When thinking about allergies, you may first think of sneezing or trouble breathing. However, allergies come with many triggers and symptoms.
Allergies that affect your vision are usually called allergic conjunctivitis and can result in itchiness, dry eyes, and blurry vision.
It can be challenging to tell what’s causing your symptoms, especially if you’re experiencing them for the first time. Your optometrist can help, but understanding eye allergies signs can save you a lot of time scratching and wondering.
What Causes Eye Allergies?
There are different allergy symptoms depending on what triggers you, but the underlying cause is basically the same. To summarize, an allergy is your body overreacting to a normally harmless substance called an allergen.
This allergen can be any number of things. Though for allergic conjunctivitis, you’re typically looking for something that can get into your eye and trigger a response. Common allergens for eye allergies include:
- Pollen from grass, trees, and weeds
- Dust mites
- Pet dander
- Cigarette smoke
- Diesel exhaust
Many of these triggers can be found all year round, but as anyone who has spent time outdoors during spring and early summer can attest, pollen counts can get pretty high. Once high winds start blowing, you’ll know it’s allergy season again.
Eye Allergy Symptoms
Eye allergies can indirectly and directly affect your vision and sometimes share symptoms with other eye conditions. That’s why it’s crucial to get your eyes examined by a professional if you think something is wrong.
Symptoms of eye allergies include:
- Watery eyes
- Itchiness or burning
- Blurry vision
- Dry eyes
- Red eyes
- Dark under-eye circles (allergic shiners)
- Swollen eyelids
- Light sensitivity
- Watery or thick mucus discharge
Eye Allergies & Blurry Vision
One of the main ways allergies can affect your vision is by making it hard to see.
When an allergen enters your eye, your body reacts by releasing histamines. Histamines have many important bodily functions, such as regulating your sleep-wake cycle and cognitive function. Still, when released during an allergic reaction, they can cause irritating or even dangerous symptoms.
Histamines can cause inflammation and swelling of the blood vessels in your eyes and eyelids. When this swelling puts pressure on your eye, you may have blurry vision. Giant papillary conjunctivitis, a type of eye allergy generally caused by wearing contact lenses, is known for causing blurriness and can make your contact lenses less effective at correcting vision.
Your eyes might also produce more tears to wash the allergens out of your eyes. While this reaction might offer some relief, it can make it hard to see as you peer through a layer of water.
And if it’s not tears blocking your sight, it could be mucus. People with skin conditions around the eye who have eye allergies could notice significant amounts of thick mucus that may cause their eyelids to stick together.
Eye Allergies and Dry Eyes
Inflammation caused by the release of histamines during an allergic reaction may block the glands that create healthy tears. At the same time, you may appear to be producing a lot of tears. This might sound contradictory, but since tears are made up of proteins that keep them stable, a dysfunction could result in your tears evaporating too quickly to hydrate your eyes.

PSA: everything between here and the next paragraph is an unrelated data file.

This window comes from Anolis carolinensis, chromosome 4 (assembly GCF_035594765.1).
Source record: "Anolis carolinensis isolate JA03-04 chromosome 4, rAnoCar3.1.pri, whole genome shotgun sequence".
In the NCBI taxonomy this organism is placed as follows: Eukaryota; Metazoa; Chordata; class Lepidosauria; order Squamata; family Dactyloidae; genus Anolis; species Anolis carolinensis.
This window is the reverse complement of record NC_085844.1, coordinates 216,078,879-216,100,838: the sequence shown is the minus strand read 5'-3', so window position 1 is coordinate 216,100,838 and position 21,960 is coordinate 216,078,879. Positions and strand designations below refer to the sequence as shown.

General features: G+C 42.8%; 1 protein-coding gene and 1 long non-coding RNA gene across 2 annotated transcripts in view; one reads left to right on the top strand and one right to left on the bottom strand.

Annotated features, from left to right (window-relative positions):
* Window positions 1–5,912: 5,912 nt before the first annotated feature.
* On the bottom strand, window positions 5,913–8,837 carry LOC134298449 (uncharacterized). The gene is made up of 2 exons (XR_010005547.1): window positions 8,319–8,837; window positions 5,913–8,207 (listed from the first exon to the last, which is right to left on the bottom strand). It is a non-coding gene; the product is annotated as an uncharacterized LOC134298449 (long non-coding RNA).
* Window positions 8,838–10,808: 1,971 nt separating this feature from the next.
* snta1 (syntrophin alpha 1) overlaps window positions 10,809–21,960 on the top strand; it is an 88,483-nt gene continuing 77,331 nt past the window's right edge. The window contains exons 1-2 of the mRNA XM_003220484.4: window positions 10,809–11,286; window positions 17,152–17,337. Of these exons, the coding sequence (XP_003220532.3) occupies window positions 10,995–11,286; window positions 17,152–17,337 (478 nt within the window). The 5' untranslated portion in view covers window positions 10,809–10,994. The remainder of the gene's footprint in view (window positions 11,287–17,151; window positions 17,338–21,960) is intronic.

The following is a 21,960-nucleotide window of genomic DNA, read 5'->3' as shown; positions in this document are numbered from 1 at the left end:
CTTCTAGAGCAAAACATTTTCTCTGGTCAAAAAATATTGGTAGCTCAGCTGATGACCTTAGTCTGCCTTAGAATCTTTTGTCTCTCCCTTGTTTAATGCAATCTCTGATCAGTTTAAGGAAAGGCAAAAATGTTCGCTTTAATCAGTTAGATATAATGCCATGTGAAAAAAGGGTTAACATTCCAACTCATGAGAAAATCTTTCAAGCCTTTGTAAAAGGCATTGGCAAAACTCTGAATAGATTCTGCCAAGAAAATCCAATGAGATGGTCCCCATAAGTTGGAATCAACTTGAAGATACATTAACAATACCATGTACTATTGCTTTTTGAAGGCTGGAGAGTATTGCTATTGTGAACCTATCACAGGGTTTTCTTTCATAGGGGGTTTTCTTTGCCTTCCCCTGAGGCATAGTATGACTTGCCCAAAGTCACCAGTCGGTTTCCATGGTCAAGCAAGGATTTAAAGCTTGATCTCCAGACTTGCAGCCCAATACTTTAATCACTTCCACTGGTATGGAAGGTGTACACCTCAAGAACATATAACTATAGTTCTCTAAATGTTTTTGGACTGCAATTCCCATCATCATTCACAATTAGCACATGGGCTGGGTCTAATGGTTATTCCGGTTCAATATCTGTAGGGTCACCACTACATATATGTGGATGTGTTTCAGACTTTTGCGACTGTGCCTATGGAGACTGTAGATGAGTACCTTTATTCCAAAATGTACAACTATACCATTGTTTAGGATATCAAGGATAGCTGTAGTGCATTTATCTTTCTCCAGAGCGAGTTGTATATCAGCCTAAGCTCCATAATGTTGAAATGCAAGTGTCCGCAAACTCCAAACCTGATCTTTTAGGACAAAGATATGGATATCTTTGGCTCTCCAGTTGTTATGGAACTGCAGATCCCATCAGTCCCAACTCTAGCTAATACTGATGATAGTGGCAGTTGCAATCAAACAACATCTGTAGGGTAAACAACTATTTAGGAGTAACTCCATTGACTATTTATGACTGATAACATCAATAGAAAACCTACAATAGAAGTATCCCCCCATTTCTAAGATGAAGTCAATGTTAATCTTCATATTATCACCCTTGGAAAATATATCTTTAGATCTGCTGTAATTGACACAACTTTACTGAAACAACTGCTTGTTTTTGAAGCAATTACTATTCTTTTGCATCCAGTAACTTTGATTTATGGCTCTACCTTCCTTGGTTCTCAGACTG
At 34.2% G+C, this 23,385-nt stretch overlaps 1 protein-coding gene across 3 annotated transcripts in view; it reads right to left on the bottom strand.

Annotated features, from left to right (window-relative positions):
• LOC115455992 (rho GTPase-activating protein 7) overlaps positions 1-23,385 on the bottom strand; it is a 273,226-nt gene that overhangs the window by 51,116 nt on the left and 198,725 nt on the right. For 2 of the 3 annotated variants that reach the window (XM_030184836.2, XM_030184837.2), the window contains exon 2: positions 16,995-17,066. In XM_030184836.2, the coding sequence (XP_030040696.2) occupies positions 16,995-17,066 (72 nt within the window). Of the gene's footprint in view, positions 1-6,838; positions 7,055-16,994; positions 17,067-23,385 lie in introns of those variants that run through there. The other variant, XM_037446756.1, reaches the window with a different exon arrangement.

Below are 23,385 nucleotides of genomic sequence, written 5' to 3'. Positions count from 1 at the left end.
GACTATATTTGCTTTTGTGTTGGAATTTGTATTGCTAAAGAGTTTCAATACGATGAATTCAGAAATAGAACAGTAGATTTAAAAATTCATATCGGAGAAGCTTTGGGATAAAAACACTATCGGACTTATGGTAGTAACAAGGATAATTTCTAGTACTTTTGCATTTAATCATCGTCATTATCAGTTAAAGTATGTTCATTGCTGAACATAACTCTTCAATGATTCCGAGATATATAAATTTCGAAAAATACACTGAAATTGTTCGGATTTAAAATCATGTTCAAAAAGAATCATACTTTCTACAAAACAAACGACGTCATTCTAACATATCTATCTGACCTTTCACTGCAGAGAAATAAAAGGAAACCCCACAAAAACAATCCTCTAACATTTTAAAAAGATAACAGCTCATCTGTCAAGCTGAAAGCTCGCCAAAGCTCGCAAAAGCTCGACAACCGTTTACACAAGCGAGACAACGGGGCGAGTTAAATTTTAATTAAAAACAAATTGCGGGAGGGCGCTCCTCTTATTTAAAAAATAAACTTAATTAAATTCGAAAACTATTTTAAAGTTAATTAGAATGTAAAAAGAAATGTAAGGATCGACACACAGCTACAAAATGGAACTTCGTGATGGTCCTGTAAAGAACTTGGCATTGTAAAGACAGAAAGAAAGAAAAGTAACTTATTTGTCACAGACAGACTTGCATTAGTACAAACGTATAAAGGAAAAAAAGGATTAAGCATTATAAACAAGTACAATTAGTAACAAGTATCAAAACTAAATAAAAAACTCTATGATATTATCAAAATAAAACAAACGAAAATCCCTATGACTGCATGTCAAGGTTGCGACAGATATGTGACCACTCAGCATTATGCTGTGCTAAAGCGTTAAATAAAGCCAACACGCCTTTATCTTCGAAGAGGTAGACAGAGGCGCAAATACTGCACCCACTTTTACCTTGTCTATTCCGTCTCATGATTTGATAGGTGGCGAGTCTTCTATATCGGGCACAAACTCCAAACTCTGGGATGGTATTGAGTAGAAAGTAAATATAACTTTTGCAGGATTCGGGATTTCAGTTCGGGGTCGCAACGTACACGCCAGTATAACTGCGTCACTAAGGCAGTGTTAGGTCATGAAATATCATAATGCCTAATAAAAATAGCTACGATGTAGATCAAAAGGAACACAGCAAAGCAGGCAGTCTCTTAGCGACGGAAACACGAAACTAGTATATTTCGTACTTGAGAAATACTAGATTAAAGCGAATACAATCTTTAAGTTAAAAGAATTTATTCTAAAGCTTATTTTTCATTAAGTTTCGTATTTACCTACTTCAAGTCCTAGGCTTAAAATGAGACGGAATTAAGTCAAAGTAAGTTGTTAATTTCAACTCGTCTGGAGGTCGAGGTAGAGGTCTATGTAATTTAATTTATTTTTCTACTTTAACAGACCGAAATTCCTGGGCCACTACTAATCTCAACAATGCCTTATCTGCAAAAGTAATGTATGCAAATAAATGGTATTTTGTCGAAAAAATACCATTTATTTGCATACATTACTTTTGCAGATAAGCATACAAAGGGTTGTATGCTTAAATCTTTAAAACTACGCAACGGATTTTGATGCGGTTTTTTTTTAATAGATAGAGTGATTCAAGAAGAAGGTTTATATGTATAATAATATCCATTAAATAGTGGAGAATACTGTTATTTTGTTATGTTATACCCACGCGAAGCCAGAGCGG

Another cause of dry eyes from allergies is a bit less direct. A standard treatment for allergies is antihistamines. Unfortunately, the same antihistamines that help with rashes and sneezing could also reduce tear production.
For many people, this reduction isn’t noticeable. But if you have untreated dry eye disease, allergy relief may come with more irritation than you expected. In addition, scratching or rubbing dry eyes could worsen the symptoms or damage the front of your eye.
If you experience dry eyes and eye allergies, you may need to use artificial tears to keep your eyes hydrated or ask your doctor to recommend an alternative medicine.
Relief for Eye Allergies
A doctor may recommend eye drops to alleviate symptoms or wash out allergens, but if allergies are causing your vision problems, one of the best things you can do is prevent them from triggering in the first place.
Here are some tips for reducing your exposure to airborne allergens:
- Wash your hands after touching a pet
- Clean your clothes after visiting a house that has pets
- Close your windows to prevent pollen from getting inside
- Use “mite-proof” pillow covers and bedding to reduce exposure to dust mites
- Control mold by lowering the humidity in your house and cleaning your kitchen, bathroom, and basement regularly
- Wear wraparound sunglasses when outdoors
If allergies are to blame for your blurry vision or dry eyes, they should fade once the allergic reaction is done. However, if they don’t, it could be due to a more severe eye health issue if they don’t.
If your symptoms are severe, they persist beyond the allergic reaction, or your eyes are swelling, you should see a doctor immediately.
Proactive Vision Care
It can be scary when something’s affecting your vision, and you don’t know what it is. Griffin Optometric Group can assess your eye health to uncover the cause and recommend a solution for you.
If you’re looking for relief from vision problems caused by allergies, book an appointment with us today!